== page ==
1. Walk the talk — always set a great example.
It’s not what you say, it’s how you live your life every day. Don’t tell your children how to live; LIVE and let them watch you. Practice what you preach or don’t preach at all. Walk the talk. Your children look up to you and they will emulate your actions and strive to become who you are. So BE who you want them to be.
2. Reduce YOUR stress, and thus the stress level in the household.
Not easy, I know, but believe it or not what children want from their parents more than anything else is for them to be happier and less stressed.
3. Believe in your children.
The greatest compliment you can give to a child is to believe in them and let them know you care. When you see something true, good and beautiful in them, don’t hesitate to express your admiration. When you see something that is not true, good and beautiful in them, don’t neglect to give them your wholehearted assistance and guidance. The simple act of believing that your child is capable and worthy makes a big difference. It gives them confidence and makes them feel qualified to do great things.
4. Praise your children for their effort, not their intelligence.
Based on the point above, this might sound a bit counterintuitive, but when you praise a child’s efforts you are bringing attention to something they can easily control — the amount of effort they put in. This is immensely important because it teaches them to persist, and that personal growth through hard work is possible. They come to see themselves as “in control” of their success in life. With that said, a word to the wise: Don’t over-praise your children for no reason. Make sure your gestures of praise are warranted. Because if every single move your child makes is based only on rewards like constant praise, when the praise stops, the effort stops too. And that’s not good because it means they won’t be able to perform well when you’re not around. 5. Don’t read TO your children, read WITH them. Got a youngster who’s learning to read? Don’t let them just stare at the pictures in a book while you do all the work by reading every word to them. Instead, call attention to the words. Point to them. Point to the pictures that illustrate them. Read WITH them, not to them.
6. Eat dinner together as a family.
Eating dinner together makes a difference. According to The Secrets of Happy Families, children who have dinner with their families do better across pretty much every conceivable metric. “A recent wave of research shows that children who eat dinner with their families are less likely to drink, smoke, do drugs, get pregnant, become depressed, and develop eating disorders.”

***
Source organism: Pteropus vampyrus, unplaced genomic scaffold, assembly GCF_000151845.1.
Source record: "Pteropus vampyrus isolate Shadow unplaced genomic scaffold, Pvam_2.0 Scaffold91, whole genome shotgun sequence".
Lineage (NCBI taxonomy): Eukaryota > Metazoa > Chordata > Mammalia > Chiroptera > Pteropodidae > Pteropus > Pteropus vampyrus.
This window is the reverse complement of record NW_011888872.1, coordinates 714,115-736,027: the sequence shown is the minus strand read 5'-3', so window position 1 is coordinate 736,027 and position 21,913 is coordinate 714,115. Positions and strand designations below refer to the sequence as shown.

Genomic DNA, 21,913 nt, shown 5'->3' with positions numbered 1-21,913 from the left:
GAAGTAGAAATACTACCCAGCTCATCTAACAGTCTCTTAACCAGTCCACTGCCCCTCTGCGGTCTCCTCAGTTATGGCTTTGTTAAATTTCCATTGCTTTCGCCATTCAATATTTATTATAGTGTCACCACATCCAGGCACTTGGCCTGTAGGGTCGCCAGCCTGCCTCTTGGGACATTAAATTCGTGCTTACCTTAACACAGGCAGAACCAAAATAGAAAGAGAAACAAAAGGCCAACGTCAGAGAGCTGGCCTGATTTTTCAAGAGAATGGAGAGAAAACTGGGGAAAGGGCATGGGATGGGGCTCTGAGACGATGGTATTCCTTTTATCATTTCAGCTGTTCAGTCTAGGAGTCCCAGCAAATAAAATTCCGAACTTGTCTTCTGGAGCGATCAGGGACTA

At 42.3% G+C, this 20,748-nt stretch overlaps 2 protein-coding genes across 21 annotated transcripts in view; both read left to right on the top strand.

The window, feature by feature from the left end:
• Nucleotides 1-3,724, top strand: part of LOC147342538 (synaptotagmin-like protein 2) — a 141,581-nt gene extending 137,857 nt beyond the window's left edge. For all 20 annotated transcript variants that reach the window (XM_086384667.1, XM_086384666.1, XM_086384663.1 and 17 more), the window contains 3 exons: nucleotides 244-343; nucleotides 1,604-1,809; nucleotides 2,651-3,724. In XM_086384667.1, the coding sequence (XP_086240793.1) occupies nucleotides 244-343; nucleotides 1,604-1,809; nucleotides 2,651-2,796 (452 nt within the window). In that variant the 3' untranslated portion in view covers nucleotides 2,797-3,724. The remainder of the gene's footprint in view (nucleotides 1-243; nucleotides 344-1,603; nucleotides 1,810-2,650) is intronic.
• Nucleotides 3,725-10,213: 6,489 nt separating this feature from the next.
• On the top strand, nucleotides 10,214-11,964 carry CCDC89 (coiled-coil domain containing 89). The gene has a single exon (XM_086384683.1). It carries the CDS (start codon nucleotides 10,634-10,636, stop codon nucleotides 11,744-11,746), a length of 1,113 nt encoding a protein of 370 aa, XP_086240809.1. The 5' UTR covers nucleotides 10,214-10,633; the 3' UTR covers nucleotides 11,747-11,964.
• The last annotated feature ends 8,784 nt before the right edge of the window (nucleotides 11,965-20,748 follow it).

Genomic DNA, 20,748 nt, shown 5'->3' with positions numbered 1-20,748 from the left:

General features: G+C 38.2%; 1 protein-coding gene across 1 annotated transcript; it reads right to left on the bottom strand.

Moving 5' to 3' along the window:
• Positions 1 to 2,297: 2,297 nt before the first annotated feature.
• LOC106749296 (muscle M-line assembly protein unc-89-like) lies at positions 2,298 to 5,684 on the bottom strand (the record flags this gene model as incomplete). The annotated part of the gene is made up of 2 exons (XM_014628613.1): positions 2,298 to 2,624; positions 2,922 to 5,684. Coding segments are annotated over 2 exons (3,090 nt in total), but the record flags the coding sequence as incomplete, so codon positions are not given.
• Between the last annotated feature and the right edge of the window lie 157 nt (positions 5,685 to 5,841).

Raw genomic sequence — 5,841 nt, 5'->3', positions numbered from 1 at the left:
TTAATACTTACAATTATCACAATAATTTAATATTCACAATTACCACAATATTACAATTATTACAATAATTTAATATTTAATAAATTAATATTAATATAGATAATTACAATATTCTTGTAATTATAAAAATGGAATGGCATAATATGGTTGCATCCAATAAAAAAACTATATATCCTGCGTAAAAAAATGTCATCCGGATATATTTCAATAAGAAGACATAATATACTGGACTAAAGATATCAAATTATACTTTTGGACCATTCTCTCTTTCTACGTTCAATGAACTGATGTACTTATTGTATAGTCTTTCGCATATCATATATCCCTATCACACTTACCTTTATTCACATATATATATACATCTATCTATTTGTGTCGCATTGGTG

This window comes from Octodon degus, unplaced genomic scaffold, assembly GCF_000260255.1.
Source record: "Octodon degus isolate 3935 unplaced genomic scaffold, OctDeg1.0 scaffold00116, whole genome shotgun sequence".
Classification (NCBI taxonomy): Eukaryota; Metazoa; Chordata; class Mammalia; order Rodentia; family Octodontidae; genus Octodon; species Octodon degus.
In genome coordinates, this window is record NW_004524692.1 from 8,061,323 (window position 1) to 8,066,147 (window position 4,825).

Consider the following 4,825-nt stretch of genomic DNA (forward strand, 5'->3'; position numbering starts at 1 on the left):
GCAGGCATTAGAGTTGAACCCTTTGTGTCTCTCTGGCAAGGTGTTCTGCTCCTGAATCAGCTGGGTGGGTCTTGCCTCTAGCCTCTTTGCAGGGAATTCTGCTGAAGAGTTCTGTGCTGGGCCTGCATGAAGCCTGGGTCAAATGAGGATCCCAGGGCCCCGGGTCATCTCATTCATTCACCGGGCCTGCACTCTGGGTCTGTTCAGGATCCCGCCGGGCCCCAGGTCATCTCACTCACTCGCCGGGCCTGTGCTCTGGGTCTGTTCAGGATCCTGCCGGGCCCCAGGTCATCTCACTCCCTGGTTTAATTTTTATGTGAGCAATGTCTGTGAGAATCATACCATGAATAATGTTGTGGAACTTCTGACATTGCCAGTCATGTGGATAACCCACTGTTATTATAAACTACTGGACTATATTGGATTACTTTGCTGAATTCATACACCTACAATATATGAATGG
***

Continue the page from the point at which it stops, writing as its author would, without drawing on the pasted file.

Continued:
7. Create logical, reasonable rules and boundaries for your children.
Children don’t do well in a free-for-all environment. It’s a myth that being too strict guarantees rebellion and being permissive drives better behavior. From the research we’ve done, it’s clear that children who go crazy and get in trouble mostly have parents who don’t set reasonable rules and boundaries. If their parents are loving and accepting no matter what they do — even when they are unruly — children take their parent’s lack of rules as a sign that they don’t really care about them — that they don’t really want the job of being parents in the first place. On the flip side, parents who are consistent in enforcing rules and boundaries are often the same parents who become the closest with their children. According to a Penn State study by Dr. Nancy Darling and Dr. Linda Caldwell, parents that set logical rules pertaining to key principles of influence, and explain why the rules are there, engage more closely with the children and ultimately have a happier, healthier relationship with them.
8. Give your children an opportunity to make healthy peer relationships.
The peer group your children associate with has an enormous effect on their long-term happiness and educational aspirations. As parents, we sometimes only talk to our children about peer pressure when it’s negative, but more often than not, it’s positive. Living in a nice child-friendly neighborhood, going to highly rated schools, and making sure your children associate with the right peers can make a world of difference. Bottom line: As a human being, you are the average of the people you spend the most time with. And that’s why it’s not always where you are in life, but who you have by your side that matters most. The same is true for your children.
9. Make sure your children get enough sleep every night.
A tired mind is rarely constructive or content. And it’s even worse for children than it is for adults. According to the insightful book,NurtureShock: New Thinking About Children, missing an hour of sleep turns a sixth grader’s brain into that of a fourth grader. Even a loss of one hour of sleep is equivalent to the loss of two years of cognitive development to the typical child.
10. Help your children maintain a gratitude journal.
In 1,000 Little Things Happy, Successful People Do Differently,Angel and I discuss the powerful benefits of keeping a gratitude journal. And the good news is, it works for children too. Bottom line: Children who keep a gratitude journal are happier, more optimistic, and healthier. As soon as your child is old enough, help them start one. Read more: via 10 Proven Ways To Raise Smarter Happier Children – Motivational Schools.